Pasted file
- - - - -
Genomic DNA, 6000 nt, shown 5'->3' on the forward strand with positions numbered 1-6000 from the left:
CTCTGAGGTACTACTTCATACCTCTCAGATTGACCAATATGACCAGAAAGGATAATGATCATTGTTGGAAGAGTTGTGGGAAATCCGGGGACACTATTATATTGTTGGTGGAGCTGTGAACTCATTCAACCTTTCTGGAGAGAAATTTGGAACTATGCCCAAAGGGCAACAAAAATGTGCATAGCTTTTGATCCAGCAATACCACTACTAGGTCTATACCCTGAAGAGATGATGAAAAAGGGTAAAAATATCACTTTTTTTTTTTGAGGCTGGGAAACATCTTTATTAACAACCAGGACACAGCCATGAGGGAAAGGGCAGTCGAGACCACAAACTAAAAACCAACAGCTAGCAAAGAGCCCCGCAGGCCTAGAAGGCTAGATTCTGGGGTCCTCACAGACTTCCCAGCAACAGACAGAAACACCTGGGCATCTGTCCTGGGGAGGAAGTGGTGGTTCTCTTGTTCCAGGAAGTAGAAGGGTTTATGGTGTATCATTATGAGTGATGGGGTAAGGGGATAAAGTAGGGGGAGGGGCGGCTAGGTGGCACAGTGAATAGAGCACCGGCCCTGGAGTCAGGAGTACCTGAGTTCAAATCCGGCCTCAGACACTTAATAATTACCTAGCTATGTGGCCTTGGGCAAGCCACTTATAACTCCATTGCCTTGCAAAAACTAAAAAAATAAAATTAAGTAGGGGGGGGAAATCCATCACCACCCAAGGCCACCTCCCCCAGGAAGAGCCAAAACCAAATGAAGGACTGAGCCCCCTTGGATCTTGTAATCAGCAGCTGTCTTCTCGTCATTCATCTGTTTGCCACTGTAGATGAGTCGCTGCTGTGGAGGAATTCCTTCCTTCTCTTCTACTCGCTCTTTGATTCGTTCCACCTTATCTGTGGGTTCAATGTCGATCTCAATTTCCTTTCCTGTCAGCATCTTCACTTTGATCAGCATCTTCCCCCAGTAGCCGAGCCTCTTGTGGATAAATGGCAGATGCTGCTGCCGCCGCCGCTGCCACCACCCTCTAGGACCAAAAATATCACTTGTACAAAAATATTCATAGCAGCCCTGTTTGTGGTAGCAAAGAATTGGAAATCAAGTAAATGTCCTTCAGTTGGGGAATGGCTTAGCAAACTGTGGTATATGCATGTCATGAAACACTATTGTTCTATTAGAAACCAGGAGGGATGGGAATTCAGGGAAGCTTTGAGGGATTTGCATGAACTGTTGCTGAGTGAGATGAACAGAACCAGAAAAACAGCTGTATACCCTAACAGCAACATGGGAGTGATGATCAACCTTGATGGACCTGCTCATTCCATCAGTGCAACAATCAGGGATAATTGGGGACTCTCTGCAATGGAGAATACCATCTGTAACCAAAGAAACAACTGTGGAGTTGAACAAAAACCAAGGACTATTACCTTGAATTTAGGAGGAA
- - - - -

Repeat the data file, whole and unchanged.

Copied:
Genomic DNA, 6000 nt, shown 5'->3' on the forward strand with positions numbered 1-6000 from the left:
CTCTGAGGTACTACTTCATACCTCTCAGATTGACCAATATGACCAGAAAGGATAATGATCATTGTTGGAAGAGTTGTGGGAAATCCGGGGACACTATTATATTGTTGGTGGAGCTGTGAACTCATTCAACCTTTCTGGAGAGAAATTTGGAACTATGCCCAAAGGGCAACAAAAATGTGCATAGCTTTTGATCCAGCAATACCACTACTAGGTCTATACCCTGAAGAGATGATGAAAAAGGGTAAAAATATCACTTTTTTTTTTTGAGGCTGGGAAACATCTTTATTAACAACCAGGACACAGCCATGAGGGAAAGGGCAGTCGAGACCACAAACTAAAAACCAACAGCTAGCAAAGAGCCCCGCAGGCCTAGAAGGCTAGATTCTGGGGTCCTCACAGACTTCCCAGCAACAGACAGAAACACCTGGGCATCTGTCCTGGGGAGGAAGTGGTGGTTCTCTTGTTCCAGGAAGTAGAAGGGTTTATGGTGTATCATTATGAGTGATGGGGTAAGGGGATAAAGTAGGGGGAGGGGCGGCTAGGTGGCACAGTGAATAGAGCACCGGCCCTGGAGTCAGGAGTACCTGAGTTCAAATCCGGCCTCAGACACTTAATAATTACCTAGCTATGTGGCCTTGGGCAAGCCACTTATAACTCCATTGCCTTGCAAAAACTAAAAAAATAAAATTAAGTAGGGGGGGGAAATCCATCACCACCCAAGGCCACCTCCCCCAGGAAGAGCCAAAACCAAATGAAGGACTGAGCCCCCTTGGATCTTGTAATCAGCAGCTGTCTTCTCGTCATTCATCTGTTTGCCACTGTAGATGAGTCGCTGCTGTGGAGGAATTCCTTCCTTCTCTTCTACTCGCTCTTTGATTCGTTCCACCTTATCTGTGGGTTCAATGTCGATCTCAATTTCCTTTCCTGTCAGCATCTTCACTTTGATCAGCATCTTCCCCCAGTAGCCGAGCCTCTTGTGGATAAATGGCAGATGCTGCTGCCGCCGCCGCTGCCACCACCCTCTAGGACCAAAAATATCACTTGTACAAAAATATTCATAGCAGCCCTGTTTGTGGTAGCAAAGAATTGGAAATCAAGTAAATGTCCTTCAGTTGGGGAATGGCTTAGCAAACTGTGGTATATGCATGTCATGAAACACTATTGTTCTATTAGAAACCAGGAGGGATGGGAATTCAGGGAAGCTTTGAGGGATTTGCATGAACTGTTGCTGAGTGAGATGAACAGAACCAGAAAAACAGCTGTATACCCTAACAGCAACATGGGAGTGATGATCAACCTTGATGGACCTGCTCATTCCATCAGTGCAACAATCAGGGATAATTGGGGACTCTCTGCAATGGAGAATACCATCTGTAACCAAAGAAACAACTGTGGAGTTGAACAAAAACCAAGGACTATTACCTTGAATTTAGGAGGAA